DESCRIPTION (provided by applicant): There has been mounting evidence that estrogens express neuroprotective effects by the suppression of neurotoxic stimuli largely via their direct radical-scavenging activity. The objective of this grant application is to understand this activity by focusing on the underlying chemistry in which the molecular mechanism of the process and the chemical nature and fate of the products derived from the radical-scavenging reaction are considered the key elements. Our hypotheses center on the role of estrogen-derived quinols as specific reaction products whose involvement has been implicated by preliminary data. By systematically varying substituents in the 2- and/or 4-positions of the phenolic A-ring compounds, we should gain insight into the influence of phenoxy-radical (ArO*) stability, electron density of ArO* at the C-1i0 position and, thus, its reactivity towards hydroxyl radical (-0H). The Fenton-reaction, which leads to 0H formation, will be employed as a chemical model. We hypothesize that hydroxylation will be involved upon *0H exposure as an important process that produces non-radical products from estrogens. In the model system that will be used to study the fate of the synthetic estrogens obtained by the systematic modification of the endogenous compounds, only one type of (mono)hydroxylated species, of a quinol structure, is anticipated via a two-step hydroxyl-radical scavenging mechanism. The rate of quinol formation is expected to correlate not only with the steric and electronic elements of the steroidal compounds, but also with their neuroprotective effect. The phenol to quinol pathway may augment the estrogens' free-radical scavenging efficacy, and make a pivotal contribution to neuroprotection. A reductive quinol to phenol transformation (hence, estrogen "recycling") that prevents the depletion of the available neuroprotective estrogens in vivo will also be investigated. This reactivation (in terms of kinetics and influence by the A-ring substituents) will be studied in vitro in cell-free and cellular systems, and by in vivo microdialysis in experimental animals. Support will be sought for the hypothesis that the reduction of quinols is not accompanied by an increased formation of reactive oxygen species. By using glutamate-induced oxidative stress in HT22 cells as an experimental paradigm, we will study the neuroprotective effects of the phenolic A-ring derivatives of estrogens. In addition to structure - activity relationship studies, a correlation between the propensity of the compound to form its quinol product upon -OH exposure and its effective dose in this model system for neuroprotection will be sought. It is anticipated that the new estrogen analogs selected based on mechanistic studies and in vitro screening will show in vivo neuroprotective effects in a transient middle cerebral artery occlusion, a model for cerebral ischemia. Hence, they will serve as new lead compounds for the development of neuroprotective agents with improved efficacy.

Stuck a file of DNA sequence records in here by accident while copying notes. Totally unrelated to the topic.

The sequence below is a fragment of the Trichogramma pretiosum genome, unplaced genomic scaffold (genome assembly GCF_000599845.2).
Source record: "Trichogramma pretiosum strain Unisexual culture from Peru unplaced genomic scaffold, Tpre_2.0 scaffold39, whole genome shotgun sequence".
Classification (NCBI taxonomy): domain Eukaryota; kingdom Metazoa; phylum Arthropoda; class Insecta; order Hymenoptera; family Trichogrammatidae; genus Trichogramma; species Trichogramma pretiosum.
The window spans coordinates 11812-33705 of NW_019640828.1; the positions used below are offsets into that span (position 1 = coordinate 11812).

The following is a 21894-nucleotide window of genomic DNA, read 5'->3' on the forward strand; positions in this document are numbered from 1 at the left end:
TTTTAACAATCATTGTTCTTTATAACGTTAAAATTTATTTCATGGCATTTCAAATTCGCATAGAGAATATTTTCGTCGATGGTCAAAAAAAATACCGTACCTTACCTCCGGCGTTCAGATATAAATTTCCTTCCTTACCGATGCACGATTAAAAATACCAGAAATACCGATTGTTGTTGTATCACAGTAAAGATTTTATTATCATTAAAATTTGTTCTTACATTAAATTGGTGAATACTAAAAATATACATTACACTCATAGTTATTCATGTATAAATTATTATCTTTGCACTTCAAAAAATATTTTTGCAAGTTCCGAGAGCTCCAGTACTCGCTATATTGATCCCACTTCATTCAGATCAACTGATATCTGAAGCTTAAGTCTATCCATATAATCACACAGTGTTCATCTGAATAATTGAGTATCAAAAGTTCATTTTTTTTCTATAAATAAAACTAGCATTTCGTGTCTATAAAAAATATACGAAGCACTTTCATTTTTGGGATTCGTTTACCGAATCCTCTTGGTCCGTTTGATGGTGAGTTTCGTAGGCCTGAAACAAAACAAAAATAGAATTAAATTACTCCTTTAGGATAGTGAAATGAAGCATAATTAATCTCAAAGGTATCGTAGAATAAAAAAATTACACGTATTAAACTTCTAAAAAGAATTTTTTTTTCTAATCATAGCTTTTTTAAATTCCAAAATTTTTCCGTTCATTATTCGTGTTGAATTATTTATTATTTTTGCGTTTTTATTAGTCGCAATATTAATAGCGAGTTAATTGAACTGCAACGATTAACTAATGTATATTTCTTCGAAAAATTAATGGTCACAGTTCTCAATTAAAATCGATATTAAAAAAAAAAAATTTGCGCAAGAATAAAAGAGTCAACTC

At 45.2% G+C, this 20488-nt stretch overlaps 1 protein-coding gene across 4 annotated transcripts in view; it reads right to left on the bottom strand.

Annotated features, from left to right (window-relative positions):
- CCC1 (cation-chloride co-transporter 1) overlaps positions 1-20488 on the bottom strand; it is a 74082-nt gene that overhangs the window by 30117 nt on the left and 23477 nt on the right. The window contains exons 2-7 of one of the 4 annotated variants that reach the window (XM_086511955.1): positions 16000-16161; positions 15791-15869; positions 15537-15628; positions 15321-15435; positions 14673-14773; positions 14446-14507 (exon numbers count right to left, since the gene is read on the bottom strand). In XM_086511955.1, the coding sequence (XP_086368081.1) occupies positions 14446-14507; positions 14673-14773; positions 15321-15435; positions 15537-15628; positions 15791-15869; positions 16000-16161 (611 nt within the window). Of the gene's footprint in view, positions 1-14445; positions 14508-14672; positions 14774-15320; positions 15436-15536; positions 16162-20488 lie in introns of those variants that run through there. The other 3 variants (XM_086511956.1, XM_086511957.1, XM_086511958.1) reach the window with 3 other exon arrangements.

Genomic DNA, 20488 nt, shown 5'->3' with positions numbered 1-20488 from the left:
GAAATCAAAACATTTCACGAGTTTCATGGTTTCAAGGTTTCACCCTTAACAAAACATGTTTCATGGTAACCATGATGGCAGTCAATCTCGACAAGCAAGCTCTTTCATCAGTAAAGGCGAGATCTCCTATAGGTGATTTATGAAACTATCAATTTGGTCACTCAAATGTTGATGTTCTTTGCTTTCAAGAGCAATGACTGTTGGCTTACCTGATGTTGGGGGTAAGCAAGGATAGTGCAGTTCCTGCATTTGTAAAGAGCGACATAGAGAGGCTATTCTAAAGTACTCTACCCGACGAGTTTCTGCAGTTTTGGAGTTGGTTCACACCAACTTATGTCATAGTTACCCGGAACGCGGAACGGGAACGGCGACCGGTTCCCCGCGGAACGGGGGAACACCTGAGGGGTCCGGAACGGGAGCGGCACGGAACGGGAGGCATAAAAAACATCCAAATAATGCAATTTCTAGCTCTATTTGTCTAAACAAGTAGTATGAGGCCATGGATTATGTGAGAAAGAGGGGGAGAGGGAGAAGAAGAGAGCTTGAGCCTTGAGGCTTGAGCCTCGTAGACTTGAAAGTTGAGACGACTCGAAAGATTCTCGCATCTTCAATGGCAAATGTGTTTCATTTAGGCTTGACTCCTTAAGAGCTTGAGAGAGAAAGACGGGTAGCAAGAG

|Effective start/end date||15/01/03 → 31/12/03|
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